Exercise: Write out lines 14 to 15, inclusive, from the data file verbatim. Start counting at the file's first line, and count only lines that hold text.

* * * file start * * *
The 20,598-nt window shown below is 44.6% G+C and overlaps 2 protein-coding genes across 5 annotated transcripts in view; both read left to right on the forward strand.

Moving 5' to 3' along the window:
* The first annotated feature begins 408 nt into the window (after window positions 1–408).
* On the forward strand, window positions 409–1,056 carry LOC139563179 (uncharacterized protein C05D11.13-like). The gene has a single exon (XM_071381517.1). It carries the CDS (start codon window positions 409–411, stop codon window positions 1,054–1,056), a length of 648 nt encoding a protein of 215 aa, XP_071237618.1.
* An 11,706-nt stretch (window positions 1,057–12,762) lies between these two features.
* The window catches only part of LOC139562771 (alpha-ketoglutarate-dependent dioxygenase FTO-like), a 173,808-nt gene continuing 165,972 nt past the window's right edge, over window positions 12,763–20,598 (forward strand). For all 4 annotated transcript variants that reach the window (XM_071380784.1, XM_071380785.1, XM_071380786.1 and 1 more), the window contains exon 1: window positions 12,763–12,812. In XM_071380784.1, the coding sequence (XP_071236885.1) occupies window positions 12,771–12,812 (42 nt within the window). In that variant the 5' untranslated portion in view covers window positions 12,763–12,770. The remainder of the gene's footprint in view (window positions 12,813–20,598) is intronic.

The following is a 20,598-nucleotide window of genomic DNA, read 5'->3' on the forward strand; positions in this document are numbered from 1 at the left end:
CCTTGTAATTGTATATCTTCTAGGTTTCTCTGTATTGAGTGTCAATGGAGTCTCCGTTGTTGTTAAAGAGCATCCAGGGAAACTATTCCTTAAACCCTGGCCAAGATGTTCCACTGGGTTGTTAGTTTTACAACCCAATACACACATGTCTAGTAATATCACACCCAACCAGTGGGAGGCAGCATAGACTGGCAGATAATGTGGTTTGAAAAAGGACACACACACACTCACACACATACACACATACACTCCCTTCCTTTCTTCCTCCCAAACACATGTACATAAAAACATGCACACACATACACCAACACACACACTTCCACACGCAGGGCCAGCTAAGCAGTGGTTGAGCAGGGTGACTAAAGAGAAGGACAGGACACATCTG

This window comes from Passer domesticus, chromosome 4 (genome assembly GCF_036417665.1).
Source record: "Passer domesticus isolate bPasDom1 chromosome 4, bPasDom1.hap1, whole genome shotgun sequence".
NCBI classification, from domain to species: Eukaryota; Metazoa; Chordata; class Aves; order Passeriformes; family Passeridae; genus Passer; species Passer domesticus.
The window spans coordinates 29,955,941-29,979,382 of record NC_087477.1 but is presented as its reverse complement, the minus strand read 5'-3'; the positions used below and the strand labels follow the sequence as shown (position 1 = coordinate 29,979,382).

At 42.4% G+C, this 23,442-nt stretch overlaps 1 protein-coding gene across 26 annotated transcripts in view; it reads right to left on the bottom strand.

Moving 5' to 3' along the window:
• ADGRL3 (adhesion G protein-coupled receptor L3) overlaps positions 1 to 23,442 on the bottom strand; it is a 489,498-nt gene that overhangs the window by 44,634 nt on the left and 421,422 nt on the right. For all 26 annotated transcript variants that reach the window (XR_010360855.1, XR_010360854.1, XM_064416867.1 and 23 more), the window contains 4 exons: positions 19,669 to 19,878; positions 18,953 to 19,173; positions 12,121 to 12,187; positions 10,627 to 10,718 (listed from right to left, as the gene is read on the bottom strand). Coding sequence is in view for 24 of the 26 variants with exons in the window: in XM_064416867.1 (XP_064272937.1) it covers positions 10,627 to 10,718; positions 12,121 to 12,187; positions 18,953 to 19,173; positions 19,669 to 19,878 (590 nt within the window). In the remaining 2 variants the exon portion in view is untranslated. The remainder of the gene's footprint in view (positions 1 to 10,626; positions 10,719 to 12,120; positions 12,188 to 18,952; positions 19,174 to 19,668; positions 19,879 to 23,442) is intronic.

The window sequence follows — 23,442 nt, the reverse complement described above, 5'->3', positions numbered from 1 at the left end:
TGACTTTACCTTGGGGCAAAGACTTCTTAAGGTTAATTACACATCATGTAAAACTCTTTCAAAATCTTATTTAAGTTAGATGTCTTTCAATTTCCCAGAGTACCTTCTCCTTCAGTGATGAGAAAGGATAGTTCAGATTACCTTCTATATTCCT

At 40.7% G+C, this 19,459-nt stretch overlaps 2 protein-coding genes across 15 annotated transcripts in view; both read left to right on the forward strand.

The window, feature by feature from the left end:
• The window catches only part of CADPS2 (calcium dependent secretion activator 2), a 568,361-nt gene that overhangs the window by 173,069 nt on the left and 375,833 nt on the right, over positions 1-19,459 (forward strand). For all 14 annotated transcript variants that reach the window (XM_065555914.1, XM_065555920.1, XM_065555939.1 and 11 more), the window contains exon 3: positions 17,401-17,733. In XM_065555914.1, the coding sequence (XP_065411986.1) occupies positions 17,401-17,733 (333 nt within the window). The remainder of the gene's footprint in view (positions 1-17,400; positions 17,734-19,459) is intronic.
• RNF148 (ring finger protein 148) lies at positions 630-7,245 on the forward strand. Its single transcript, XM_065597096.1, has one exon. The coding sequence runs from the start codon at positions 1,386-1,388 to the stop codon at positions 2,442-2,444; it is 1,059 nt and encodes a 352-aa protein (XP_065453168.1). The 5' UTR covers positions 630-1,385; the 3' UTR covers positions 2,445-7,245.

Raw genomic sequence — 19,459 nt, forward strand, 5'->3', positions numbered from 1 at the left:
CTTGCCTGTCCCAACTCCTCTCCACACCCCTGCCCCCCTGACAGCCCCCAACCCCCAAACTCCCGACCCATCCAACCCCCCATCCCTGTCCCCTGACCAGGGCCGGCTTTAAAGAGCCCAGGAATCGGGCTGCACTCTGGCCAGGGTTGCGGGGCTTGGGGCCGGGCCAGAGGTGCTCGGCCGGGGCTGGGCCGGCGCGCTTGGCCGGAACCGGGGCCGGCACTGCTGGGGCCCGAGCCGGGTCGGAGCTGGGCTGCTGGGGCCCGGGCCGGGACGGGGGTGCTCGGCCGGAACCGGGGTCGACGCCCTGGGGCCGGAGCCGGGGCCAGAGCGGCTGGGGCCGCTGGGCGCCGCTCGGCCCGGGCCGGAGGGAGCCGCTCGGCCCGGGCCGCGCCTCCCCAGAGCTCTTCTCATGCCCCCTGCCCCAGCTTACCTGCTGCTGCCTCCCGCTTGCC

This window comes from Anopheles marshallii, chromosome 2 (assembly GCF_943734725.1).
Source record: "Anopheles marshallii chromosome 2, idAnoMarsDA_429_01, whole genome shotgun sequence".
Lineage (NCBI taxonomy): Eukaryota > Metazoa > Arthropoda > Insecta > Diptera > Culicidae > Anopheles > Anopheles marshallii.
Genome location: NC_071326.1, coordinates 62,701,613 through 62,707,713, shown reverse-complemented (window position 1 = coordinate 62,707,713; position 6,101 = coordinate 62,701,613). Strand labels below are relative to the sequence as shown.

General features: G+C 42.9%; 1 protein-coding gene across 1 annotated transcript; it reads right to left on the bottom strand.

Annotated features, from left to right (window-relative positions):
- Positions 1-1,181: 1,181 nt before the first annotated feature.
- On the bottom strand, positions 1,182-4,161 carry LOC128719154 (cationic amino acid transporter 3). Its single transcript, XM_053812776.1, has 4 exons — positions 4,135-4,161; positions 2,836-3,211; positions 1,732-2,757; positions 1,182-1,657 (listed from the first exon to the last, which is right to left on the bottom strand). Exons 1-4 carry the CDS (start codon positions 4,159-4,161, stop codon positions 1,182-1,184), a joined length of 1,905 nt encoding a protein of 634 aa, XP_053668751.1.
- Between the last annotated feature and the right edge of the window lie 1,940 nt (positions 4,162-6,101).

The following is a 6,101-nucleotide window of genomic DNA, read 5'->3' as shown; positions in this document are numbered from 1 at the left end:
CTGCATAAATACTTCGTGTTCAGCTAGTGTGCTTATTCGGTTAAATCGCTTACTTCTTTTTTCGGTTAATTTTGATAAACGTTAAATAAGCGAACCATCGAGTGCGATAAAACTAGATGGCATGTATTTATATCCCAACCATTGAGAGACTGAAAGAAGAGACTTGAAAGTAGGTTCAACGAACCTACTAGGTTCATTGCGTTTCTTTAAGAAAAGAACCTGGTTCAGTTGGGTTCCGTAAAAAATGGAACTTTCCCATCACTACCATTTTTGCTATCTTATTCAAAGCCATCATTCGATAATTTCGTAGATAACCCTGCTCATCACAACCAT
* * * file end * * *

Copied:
Moving 5' to 3' along the window:
• ADGRL3 (adhesion G protein-coupled receptor L3) overlaps positions 1 to 23,442 on the bottom strand; it is a 489,498-nt gene that overhangs the window by 44,634 nt on the left and 421,422 nt on the right. For all 26 annotated transcript variants that reach the window (XR_010360855.1, XR_010360854.1, XM_064416867.1 and 23 more), the window contains 4 exons: positions 19,669 to 19,878; positions 18,953 to 19,173; positions 12,121 to 12,187; positions 10,627 to 10,718 (listed from right to left, as the gene is read on the bottom strand). Coding sequence is in view for 24 of the 26 variants with exons in the window: in XM_064416867.1 (XP_064272937.1) it covers positions 10,627 to 10,718; positions 12,121 to 12,187; positions 18,953 to 19,173; positions 19,669 to 19,878 (590 nt within the window). In the remaining 2 variants the exon portion in view is untranslated. The remainder of the gene's footprint in view (positions 1 to 10,626; positions 10,719 to 12,120; positions 12,188 to 18,952; positions 19,174 to 19,668; positions 19,879 to 23,442) is intronic.